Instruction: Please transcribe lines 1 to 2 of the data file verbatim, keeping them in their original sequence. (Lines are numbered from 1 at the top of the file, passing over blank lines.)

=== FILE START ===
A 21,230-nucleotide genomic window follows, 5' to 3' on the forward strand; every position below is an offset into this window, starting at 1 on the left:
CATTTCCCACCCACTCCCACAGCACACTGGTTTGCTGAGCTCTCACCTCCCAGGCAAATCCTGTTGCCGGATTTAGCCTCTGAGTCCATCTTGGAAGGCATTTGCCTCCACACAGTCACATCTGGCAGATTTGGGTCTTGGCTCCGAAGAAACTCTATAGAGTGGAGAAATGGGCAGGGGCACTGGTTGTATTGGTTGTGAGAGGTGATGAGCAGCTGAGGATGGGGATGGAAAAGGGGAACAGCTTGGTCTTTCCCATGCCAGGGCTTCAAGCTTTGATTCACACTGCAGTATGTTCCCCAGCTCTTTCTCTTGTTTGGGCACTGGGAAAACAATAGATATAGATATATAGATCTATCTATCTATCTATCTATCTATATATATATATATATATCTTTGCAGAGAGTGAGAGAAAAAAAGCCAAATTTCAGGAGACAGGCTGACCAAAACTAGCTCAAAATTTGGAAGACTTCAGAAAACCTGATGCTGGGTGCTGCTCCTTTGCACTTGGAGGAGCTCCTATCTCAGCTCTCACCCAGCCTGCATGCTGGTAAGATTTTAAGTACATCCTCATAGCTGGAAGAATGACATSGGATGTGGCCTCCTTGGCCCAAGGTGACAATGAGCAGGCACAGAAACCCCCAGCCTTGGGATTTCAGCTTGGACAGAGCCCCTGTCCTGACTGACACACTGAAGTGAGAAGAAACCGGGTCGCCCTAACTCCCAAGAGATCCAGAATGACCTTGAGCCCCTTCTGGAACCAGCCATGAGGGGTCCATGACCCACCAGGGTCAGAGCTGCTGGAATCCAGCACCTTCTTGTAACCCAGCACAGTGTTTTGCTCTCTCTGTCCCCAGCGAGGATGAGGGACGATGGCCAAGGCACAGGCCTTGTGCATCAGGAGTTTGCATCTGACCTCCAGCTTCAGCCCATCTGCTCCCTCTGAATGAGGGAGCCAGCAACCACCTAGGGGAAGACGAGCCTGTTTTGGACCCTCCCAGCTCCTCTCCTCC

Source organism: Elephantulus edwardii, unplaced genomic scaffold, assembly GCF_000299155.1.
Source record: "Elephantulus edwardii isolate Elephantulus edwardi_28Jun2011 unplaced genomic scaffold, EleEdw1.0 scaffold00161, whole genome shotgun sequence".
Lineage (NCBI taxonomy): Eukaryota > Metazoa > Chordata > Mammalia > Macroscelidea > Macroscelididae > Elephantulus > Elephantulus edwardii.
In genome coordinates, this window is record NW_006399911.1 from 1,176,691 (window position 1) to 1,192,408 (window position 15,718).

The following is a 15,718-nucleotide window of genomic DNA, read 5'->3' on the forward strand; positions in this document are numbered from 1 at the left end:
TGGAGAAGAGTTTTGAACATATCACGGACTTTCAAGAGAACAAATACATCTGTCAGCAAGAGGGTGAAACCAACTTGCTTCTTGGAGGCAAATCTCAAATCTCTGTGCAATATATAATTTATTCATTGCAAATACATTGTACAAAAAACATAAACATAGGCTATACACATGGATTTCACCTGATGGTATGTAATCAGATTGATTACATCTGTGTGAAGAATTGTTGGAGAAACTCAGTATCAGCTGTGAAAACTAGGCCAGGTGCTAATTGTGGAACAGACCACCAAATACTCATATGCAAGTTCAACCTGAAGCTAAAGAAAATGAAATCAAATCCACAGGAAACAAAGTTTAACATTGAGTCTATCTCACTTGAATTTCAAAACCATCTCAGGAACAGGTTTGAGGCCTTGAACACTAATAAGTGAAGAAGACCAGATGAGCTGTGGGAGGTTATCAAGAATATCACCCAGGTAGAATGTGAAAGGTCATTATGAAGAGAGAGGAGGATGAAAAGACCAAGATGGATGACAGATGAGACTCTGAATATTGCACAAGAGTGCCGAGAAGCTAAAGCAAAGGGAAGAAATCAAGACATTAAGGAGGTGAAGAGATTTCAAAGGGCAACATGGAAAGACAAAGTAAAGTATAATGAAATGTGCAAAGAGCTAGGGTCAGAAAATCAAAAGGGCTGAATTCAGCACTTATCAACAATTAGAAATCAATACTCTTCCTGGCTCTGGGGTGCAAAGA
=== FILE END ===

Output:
A 21,230-nucleotide genomic window follows, 5' to 3' on the forward strand; every position below is an offset into this window, starting at 1 on the left:
CATTTCCCACCCACTCCCACAGCACACTGGTTTGCTGAGCTCTCACCTCCCAGGCAAATCCTGTTGCCGGATTTAGCCTCTGAGTCCATCTTGGAAGGCATTTGCCTCCACACAGTCACATCTGGCAGATTTGGGTCTTGGCTCCGAAGAAACTCTATAGAGTGGAGAAATGGGCAGGGGCACTGGTTGTATTGGTTGTGAGAGGTGATGAGCAGCTGAGGATGGGGATGGAAAAGGGGAACAGCTTGGTCTTTCCCATGCCAGGGCTTCAAGCTTTGATTCACACTGCAGTATGTTCCCCAGCTCTTTCTCTTGTTTGGGCACTGGGAAAACAATAGATATAGATATATAGATCTATCTATCTATCTATCTATCTATATATATATATATATATCTTTGCAGAGAGTGAGAGAAAAAAAGCCAAATTTCAGGAGACAGGCTGACCAAAACTAGCTCAAAATTTGGAAGACTTCAGAAAACCTGATGCTGGGTGCTGCTCCTTTGCACTTGGAGGAGCTCCTATCTCAGCTCTCACCCAGCCTGCATGCTGGTAAGATTTTAAGTACATCCTCATAGCTGGAAGAATGACATSGGATGTGGCCTCCTTGGCCCAAGGTGACAATGAGCAGGCACAGAAACCCCCAGCCTTGGGATTTCAGCTTGGACAGAGCCCCTGTCCTGACTGACACACTGAAGTGAGAAGAAACCGGGTCGCCCTAACTCCCAAGAGATCCAGAATGACCTTGAGCCCCTTCTGGAACCAGCCATGAGGGGTCCATGACCCACCAGGGTCAGAGCTGCTGGAATCCAGCACCTTCTTGTAACCCAGCACAGTGTTTTGCTCTCTCTGTCCCCAGCGAGGATGAGGGACGATGGCCAAGGCACAGGCCTTGTGCATCAGGAGTTTGCATCTGACCTCCAGCTTCAGCCCATCTGCTCCCTCTGAATGAGGGAGCCAGCAACCACCTAGGGGAAGACGAGCCTGTTTTGGACCCTCCCAGCTCCTCTCCTCC